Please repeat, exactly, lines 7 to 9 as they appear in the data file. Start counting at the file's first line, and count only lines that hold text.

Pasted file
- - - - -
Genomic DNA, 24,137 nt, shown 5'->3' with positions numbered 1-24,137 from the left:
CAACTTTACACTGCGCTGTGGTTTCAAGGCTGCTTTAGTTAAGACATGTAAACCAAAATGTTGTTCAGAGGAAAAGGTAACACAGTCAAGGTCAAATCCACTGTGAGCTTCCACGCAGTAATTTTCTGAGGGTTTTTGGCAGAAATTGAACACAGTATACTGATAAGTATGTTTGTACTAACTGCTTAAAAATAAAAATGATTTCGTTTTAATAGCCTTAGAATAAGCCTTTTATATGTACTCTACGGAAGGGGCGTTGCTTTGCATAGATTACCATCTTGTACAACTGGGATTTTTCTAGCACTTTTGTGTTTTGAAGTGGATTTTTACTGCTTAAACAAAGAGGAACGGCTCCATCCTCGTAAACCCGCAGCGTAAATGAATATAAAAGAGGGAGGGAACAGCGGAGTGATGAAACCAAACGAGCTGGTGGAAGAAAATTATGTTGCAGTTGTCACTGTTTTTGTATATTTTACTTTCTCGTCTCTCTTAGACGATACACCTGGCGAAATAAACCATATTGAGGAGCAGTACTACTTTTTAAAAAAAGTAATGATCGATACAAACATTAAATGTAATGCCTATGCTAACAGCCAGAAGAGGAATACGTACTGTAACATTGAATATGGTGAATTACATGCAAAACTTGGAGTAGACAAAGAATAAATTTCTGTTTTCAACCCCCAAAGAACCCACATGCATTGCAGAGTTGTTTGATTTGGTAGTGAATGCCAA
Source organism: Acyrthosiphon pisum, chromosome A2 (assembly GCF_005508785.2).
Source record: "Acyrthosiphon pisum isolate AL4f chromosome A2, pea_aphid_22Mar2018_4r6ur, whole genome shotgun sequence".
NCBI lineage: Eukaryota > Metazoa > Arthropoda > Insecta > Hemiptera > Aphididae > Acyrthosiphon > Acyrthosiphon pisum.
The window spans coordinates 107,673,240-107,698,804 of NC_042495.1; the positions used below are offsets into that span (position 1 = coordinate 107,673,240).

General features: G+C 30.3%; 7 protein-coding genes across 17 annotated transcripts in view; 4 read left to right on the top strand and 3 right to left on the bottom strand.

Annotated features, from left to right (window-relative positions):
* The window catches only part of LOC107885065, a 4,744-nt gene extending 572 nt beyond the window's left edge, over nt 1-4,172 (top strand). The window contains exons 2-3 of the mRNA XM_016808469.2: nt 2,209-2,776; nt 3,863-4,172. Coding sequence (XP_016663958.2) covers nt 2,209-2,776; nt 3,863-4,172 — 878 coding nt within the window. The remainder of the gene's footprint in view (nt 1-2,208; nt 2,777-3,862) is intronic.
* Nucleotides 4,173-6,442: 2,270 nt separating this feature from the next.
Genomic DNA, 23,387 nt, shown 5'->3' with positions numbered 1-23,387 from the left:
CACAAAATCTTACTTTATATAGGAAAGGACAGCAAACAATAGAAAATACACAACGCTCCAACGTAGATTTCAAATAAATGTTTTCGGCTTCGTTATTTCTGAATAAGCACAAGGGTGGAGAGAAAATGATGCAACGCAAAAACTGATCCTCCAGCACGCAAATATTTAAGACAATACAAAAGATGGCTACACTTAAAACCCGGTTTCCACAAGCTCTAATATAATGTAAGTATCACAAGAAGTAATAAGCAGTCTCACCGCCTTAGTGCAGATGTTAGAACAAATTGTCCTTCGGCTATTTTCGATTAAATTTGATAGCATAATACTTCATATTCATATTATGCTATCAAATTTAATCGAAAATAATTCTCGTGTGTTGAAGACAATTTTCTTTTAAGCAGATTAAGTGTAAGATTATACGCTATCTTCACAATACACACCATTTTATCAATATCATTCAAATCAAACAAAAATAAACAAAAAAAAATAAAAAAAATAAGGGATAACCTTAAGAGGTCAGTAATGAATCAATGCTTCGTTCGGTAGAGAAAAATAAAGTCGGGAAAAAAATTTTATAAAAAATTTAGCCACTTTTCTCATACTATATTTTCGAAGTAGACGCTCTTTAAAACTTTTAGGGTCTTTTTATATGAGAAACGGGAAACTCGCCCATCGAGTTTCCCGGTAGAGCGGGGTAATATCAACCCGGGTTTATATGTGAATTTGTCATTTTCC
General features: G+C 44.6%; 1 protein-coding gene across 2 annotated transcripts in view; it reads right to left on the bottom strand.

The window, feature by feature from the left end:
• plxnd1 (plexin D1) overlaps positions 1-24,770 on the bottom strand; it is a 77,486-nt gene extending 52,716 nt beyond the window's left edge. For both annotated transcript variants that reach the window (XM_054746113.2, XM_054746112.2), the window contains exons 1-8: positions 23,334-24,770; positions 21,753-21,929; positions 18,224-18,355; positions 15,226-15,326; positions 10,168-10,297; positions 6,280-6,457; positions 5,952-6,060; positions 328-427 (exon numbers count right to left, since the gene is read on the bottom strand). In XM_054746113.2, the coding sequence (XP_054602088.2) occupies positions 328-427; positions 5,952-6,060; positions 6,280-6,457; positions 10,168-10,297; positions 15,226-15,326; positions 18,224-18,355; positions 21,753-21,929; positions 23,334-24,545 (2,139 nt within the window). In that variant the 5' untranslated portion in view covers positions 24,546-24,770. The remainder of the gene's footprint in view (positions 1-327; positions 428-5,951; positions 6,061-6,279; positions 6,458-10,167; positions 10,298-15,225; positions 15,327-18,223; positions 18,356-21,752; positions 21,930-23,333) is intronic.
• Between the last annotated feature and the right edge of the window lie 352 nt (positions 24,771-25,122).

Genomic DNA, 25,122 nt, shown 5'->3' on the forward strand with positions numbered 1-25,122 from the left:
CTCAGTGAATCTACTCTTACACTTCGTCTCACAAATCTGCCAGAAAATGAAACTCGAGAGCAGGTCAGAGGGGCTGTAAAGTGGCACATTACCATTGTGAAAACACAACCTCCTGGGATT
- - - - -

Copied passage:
General features: G+C 30.3%; 7 protein-coding genes across 17 annotated transcripts in view; 4 read left to right on the top strand and 3 right to left on the bottom strand.

Annotated features, from left to right (window-relative positions):
* The window catches only part of LOC107885065, a 4,744-nt gene extending 572 nt beyond the window's left edge, over nt 1-4,172 (top strand). The window contains exons 2-3 of the mRNA XM_016808469.2: nt 2,209-2,776; nt 3,863-4,172. Coding sequence (XP_016663958.2) covers nt 2,209-2,776; nt 3,863-4,172 — 878 coding nt within the window. The remainder of the gene's footprint in view (nt 1-2,208; nt 2,777-3,862) is intronic.